During spinal manipulation, a chiropractor applies pressure to the spine by hand or with a special instrument. Every person’s body is different, but the chiropractor will use his or her expertise to evaluate your spine and make the necessary adjustments. By realigning vertebrae that have moved from their proper places—called subluxation—a chiropractor works to reduce pressure on any pinched nerves, giving your spine the space it needs to bend and flex with reduced pain.
The following video shows how a chiropractic adjustment is performed.
Chiropractic adjustment techniques
The specific techniques chiropractors for back pain use to achieve this can include:
- Direct thrust technique (or high velocity low amplitude thrust): When people talk about getting their back “cracked,” this technique is what they are talking about. A chiropractor uses a high-velocity force to realign a specific part of the spine, such as the neck.
- Articulatory: The chiropractor moves joints through their range of motion to increase the amount of movement. This could include circling wrists, ankles, or shoulders. This is a gentle, low-velocity technique.
- Functional technique: In this technique, the chiropractor applies pressure to a tight joint until they feel a release.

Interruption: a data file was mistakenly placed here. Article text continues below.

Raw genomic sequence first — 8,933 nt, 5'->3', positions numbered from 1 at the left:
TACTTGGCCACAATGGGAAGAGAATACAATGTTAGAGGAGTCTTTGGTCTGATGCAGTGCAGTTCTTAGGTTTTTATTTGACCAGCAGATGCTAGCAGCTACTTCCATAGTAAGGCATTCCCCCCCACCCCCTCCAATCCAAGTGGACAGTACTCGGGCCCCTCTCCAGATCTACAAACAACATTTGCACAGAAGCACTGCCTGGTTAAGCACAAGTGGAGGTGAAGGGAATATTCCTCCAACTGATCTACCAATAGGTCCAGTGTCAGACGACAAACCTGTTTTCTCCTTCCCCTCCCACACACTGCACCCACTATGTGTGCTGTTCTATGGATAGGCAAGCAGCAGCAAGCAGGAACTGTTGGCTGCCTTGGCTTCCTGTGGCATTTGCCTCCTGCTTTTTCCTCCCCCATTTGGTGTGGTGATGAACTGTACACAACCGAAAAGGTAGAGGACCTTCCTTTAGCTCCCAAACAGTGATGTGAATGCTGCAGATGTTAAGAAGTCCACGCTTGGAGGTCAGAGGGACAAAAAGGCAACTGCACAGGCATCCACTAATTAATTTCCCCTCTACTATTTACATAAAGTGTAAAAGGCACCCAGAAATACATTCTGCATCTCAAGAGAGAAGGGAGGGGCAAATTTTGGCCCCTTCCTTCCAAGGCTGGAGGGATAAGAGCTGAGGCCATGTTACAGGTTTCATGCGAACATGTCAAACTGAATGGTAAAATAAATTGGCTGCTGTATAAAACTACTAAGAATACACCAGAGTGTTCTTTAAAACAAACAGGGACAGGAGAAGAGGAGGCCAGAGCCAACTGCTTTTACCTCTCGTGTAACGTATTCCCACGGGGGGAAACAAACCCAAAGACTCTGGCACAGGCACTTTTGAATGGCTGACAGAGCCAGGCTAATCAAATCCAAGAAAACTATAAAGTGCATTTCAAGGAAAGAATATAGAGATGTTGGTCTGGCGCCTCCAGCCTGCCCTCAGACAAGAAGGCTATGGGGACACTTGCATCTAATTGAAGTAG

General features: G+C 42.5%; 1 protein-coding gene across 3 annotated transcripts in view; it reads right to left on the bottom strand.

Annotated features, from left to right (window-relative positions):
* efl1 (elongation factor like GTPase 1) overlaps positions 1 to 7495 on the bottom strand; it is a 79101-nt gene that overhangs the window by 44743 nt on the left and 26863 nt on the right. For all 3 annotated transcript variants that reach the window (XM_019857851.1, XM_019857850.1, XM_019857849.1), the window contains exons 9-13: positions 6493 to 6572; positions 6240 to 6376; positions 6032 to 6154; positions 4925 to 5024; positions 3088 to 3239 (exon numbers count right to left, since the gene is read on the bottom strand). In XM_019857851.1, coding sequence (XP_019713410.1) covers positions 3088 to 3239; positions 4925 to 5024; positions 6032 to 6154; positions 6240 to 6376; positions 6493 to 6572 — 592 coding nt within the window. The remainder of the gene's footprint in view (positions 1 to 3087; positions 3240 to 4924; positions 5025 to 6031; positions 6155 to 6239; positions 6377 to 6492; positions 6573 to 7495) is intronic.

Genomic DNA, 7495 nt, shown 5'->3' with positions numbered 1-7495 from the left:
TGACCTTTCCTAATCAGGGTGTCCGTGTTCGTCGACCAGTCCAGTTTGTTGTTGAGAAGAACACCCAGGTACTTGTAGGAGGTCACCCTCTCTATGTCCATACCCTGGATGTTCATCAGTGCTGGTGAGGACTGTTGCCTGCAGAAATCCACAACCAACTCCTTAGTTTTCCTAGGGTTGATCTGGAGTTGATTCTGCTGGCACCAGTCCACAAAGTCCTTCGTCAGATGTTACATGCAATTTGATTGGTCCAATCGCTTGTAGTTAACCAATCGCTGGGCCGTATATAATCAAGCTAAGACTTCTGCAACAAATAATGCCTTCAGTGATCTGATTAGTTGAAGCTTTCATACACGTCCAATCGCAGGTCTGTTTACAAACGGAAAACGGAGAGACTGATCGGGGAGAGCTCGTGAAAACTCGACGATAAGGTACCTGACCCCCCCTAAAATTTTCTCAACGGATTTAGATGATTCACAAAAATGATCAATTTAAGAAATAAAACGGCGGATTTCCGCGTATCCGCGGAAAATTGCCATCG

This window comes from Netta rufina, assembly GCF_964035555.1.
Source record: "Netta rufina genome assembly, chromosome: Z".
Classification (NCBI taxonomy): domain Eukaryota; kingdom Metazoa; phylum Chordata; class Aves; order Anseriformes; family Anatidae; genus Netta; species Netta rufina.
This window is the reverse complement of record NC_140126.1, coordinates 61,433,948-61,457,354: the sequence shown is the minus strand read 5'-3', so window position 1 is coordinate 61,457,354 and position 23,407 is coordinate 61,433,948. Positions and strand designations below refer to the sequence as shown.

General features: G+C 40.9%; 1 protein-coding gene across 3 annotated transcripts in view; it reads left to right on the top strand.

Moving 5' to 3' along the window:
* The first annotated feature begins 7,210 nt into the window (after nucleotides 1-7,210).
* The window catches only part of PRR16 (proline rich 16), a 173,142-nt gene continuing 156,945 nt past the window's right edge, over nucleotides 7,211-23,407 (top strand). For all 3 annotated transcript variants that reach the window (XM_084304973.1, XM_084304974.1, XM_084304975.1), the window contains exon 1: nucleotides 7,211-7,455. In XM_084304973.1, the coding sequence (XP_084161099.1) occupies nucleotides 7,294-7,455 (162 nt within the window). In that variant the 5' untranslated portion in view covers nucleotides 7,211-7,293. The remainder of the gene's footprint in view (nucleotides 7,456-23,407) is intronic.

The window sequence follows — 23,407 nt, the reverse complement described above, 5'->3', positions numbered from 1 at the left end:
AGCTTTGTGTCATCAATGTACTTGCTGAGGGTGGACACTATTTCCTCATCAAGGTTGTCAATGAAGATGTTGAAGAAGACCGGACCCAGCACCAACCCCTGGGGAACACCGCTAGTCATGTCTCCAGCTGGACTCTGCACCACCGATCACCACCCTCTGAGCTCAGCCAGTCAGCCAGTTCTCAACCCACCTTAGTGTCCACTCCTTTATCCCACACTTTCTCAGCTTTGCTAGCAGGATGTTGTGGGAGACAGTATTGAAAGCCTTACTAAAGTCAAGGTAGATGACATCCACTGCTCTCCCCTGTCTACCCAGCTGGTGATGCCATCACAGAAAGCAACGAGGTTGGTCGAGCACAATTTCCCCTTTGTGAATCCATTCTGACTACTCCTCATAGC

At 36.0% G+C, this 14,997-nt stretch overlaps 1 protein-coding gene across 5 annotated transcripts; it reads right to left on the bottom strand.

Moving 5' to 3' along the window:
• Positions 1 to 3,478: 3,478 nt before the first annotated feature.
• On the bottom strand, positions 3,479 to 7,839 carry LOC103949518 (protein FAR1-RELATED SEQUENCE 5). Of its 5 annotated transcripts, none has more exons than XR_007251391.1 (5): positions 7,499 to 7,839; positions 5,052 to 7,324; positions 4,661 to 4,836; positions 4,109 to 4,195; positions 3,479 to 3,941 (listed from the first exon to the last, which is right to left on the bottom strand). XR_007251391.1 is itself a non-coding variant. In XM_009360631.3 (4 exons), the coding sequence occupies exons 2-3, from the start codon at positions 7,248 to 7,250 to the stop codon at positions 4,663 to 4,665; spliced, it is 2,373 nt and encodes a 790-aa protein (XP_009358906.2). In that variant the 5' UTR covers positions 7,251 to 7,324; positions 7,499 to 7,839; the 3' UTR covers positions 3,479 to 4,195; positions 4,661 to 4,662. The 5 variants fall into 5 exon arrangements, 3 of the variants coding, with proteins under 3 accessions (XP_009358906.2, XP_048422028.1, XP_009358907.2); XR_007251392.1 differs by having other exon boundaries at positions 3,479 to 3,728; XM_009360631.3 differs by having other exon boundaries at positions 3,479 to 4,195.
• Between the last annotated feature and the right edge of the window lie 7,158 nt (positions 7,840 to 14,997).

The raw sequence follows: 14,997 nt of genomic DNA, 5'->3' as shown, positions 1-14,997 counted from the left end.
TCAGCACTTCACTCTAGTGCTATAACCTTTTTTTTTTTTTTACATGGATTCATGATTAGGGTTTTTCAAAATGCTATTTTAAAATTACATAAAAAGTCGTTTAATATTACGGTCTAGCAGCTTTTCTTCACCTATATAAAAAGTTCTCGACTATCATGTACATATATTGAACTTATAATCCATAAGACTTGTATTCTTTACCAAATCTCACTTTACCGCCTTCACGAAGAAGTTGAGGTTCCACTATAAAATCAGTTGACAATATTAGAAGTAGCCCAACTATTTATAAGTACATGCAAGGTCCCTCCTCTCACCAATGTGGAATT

- Muscle energy: Patients participate in this technique. The chiropractor will ask the patient to resist in the opposite direction of the chiropractor. This helps increase range of motion.
- Myofascial release: Similar to acupressure, myofascial release identifies areas of tension in the fascia and uses sustained pressure to relax them. The fascia is a thin membrane that covers and connects all of the muscles of the body. When this is tense or tight, muscle tension and spinal misalignment can occur.
- Table adjustments: For a gentler way to apply direct pressure for spinal adjustments, your chiropractor may use a special table that has a drop piece. This piece releases at the same time as the chiropractor applies a direct thrust to the spine. This allows for the same type of adjustment as a toggle drop but with less force applied.
- Manipulation with anesthesia: Adjustments under light anesthesia are only indicated when a patient is unresponsive to traditional adjustments. Patients who are tense, nervo